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Show $f:(0,\infty)\rightarrow \mathbb{R}, f(x)=x\ln x$ on $(0,\infty)$ is not uniformly continuous.

I think that the general way to prove that something is not continuous in a metric space is to let $\epsilon=...$ and show that $\forall\delta>0$, $d'(f(x)-f(y))>\epsilon$. I can't use the Mean Value Theorem because we haven't gone over it yet.

Here's an attempt:
Let $\epsilon=1$. Without loss of generality, let $x>y>0$. $|x\ln x-y\ln y|<|(x-y)(\ln x)|\leq|x-y||\ln x|$...$\delta=\frac{\epsilon}{\ln x}$ and therefore doesn't work for all $x$?

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What is the domain of the function? – azarel Feb 19 '12 at 18:38
$X=(0,\infty)$. – Emir Feb 19 '12 at 18:42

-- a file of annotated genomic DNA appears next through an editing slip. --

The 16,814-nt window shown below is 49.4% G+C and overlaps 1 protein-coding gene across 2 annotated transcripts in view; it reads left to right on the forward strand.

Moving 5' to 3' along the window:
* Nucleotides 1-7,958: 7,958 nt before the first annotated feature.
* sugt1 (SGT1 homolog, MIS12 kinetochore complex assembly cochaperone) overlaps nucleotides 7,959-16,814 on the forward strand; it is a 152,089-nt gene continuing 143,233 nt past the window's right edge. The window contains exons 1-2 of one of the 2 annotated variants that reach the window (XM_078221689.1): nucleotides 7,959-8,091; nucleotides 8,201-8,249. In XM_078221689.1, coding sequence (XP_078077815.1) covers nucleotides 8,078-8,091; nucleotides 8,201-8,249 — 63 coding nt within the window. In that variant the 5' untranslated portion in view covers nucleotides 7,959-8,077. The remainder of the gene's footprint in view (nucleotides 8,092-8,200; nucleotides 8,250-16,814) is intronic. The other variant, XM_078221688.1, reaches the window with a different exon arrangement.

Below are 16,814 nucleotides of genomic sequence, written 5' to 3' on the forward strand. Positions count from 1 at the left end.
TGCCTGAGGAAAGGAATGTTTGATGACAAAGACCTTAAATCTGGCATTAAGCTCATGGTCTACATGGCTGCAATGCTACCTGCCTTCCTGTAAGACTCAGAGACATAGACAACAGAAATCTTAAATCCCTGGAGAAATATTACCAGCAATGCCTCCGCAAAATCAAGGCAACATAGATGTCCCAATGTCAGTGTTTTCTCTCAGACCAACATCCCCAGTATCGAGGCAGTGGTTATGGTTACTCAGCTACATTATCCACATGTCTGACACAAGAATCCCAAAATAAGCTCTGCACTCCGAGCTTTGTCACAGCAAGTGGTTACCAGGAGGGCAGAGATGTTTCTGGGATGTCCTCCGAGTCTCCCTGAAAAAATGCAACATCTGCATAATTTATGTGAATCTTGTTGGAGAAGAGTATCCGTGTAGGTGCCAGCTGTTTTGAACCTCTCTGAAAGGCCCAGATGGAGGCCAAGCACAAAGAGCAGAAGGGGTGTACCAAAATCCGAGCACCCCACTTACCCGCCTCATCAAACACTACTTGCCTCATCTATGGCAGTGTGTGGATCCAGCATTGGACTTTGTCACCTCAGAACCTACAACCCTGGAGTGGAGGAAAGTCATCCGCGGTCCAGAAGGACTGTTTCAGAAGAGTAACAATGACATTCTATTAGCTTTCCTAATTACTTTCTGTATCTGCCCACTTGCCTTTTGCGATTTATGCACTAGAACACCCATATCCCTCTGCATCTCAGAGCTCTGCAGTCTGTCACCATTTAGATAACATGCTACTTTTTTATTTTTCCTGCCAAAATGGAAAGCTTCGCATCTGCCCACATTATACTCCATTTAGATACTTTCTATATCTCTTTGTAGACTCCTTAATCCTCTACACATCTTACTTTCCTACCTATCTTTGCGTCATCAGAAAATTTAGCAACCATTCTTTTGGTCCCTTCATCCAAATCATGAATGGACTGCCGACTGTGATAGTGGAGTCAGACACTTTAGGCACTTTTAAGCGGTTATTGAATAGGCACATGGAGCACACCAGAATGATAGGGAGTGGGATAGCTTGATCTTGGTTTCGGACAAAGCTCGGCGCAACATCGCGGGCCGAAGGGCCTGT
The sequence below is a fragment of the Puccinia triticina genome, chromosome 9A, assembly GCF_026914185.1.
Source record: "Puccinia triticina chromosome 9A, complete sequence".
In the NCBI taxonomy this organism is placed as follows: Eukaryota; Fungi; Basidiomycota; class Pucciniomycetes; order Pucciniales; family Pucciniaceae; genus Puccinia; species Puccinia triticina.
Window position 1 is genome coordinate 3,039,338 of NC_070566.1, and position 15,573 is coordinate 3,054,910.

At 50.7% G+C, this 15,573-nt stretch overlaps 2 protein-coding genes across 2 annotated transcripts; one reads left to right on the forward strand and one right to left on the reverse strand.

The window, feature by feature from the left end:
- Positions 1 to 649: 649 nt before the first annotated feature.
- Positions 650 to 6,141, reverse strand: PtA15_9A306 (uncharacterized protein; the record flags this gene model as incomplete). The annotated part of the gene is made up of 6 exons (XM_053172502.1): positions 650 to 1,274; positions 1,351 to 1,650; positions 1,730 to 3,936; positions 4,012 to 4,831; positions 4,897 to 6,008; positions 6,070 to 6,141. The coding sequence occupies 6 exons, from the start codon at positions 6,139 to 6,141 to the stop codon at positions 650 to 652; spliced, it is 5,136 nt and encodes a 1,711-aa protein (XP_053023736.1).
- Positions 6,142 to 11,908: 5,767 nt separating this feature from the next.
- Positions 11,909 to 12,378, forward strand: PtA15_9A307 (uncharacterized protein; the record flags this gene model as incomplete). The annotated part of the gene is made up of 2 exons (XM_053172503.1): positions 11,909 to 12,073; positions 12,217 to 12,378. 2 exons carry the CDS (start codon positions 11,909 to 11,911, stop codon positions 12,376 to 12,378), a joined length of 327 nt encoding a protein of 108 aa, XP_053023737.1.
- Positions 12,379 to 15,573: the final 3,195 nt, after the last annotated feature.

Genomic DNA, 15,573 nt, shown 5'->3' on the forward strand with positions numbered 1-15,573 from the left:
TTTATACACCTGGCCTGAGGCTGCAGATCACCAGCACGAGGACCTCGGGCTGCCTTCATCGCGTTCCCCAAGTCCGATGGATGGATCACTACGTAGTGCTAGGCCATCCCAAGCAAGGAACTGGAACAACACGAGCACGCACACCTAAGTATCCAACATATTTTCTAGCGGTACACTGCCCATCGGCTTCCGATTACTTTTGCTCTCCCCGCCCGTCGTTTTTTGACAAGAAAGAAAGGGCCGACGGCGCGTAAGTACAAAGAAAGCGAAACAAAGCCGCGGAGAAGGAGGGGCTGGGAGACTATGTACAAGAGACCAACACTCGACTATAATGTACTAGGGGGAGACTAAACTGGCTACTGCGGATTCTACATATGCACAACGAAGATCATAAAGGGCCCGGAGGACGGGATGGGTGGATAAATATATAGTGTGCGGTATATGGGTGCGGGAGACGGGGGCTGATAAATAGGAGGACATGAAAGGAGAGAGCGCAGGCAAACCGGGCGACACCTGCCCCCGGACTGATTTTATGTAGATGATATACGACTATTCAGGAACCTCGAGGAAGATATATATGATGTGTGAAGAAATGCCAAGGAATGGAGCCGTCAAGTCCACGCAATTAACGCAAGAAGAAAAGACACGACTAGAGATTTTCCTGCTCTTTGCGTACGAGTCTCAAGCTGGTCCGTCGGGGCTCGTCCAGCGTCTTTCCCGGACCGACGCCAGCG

You are not proving that $f$ is not continuous, you are proving that $f$ (which is, in fact, continuous) is not uniformly continuous. So you want to show that for some $\epsilon$ there is no $\delta$ that works for all $x$. In fact you can take $\epsilon = 1$. Hint: if $y > x > 0$, $y \ln y - x \ln x > (y - x) \ln x$.

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Ah, that's right. How can I tell whether a given function is not uniformly continuous on a given metric space by inspection? If I try to prove that it is uniformly continuous and get stuck I have a hard time telling whether I'm going about it the wrong way or whether it is actually not uniformly continuous. – Emir Feb 19 '12 at 19:15
I doubt that there's a general way of doing it "by inspection". Basically you want to see if you can find points $x, y$ that are arbitrarily close ($d(x,y) < \delta$) but where $f(x)$ and $f(y)$ are not close ($d'(f(x),f(y)) \ge \epsilon$). Since a continuous function on a compact metric space is uniformly continuous, this often involves $x$ and $y$ going off "to infinity" in some sense. – Robert Israel Feb 19 '12 at 20:00

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